Tucker points out that the idea of reincarnation been accepted by many throughout history and into the present day, including the ancient Greeks, the Hindus and Buddhists in Asia, West Africans, many Native American groups and even some early Christians. In fact, there may be more people in the world that believe in reincarnation than those who do not.

In the cases Tucker has studied, children as young as 2, 3 and 4-years old have either claimed they were deceased family members (“I’m your grandmother”) or describe lives far removed from their present life (“You’re not my family, my family lives in a village across the river”), remembering people they knew and events they had experienced in previous lives.

In case after case, children begin talking to their parents about their past lives, often demanding to be taken to their “real family” or the homes and neighborhoods where they once lived. After researching the child’s claims, the family often discovers they fit the life of a person who has died in the recent past. The children sometimes even have the same birthmarks as the deceased.

Tucker reports that the children tend to talk about people and events from their past lives until they are 6 or 7-years old and will often then go on to lead normal lives after that, not mentioning them again. Almost all discuss just one previous life, the one that occurred previous to their current life, and have vivid recollections of their deaths. (In one story a child claims he “was hit by a truck and killed,” a story that wound up matching the death of the deceased person he claimed to be.)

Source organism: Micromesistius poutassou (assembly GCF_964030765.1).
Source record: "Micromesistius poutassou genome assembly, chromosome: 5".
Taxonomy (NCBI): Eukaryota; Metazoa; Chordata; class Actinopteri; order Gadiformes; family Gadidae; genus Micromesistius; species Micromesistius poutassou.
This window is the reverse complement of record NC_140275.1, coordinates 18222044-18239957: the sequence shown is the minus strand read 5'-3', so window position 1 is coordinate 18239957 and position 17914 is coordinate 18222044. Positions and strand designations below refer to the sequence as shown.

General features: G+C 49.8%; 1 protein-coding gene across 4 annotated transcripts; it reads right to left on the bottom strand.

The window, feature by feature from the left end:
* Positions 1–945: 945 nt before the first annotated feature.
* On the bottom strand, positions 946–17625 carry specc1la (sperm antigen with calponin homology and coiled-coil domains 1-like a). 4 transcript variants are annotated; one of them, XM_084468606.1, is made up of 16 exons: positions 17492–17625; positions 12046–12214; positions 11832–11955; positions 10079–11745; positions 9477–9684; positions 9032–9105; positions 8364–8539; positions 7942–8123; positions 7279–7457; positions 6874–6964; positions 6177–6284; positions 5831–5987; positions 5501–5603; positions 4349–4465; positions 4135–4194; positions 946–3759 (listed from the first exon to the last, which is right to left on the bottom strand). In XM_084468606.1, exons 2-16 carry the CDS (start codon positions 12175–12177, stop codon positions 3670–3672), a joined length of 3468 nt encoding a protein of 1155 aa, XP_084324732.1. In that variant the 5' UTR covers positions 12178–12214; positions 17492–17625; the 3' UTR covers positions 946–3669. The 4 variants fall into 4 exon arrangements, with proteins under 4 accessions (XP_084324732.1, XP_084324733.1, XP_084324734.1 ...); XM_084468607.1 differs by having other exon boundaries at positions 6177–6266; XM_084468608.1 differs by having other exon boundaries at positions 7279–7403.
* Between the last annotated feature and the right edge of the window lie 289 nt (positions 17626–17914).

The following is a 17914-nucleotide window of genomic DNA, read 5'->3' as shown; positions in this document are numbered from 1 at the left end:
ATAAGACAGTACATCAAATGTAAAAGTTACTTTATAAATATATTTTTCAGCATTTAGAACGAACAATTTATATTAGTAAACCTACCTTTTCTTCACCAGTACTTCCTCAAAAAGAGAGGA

When it comes to evaluating these child past-life cases, Tucker and his team have a rigorous process by which they attempt to eliminate fraud, fantasy or knowledge acquired through ordinary means as a basis for the child’s claims. The alternative often points to the idea that once a person dies, their consciousness does not cease to exist. Instead, it survives death and is reborn into another life.

What happens at the moment of death? While some children report hanging around earth, recalling specific (and confirmed) details about their funeral, others talk of “floating in the semi-darkness” and “moving to a light.” One 6-year old boy, who remembered a previous life as his mother’s father said: “When you die, you don’t go right to heaven. You go to different levels—here, then here, then here.” The boy moved his hand up each time.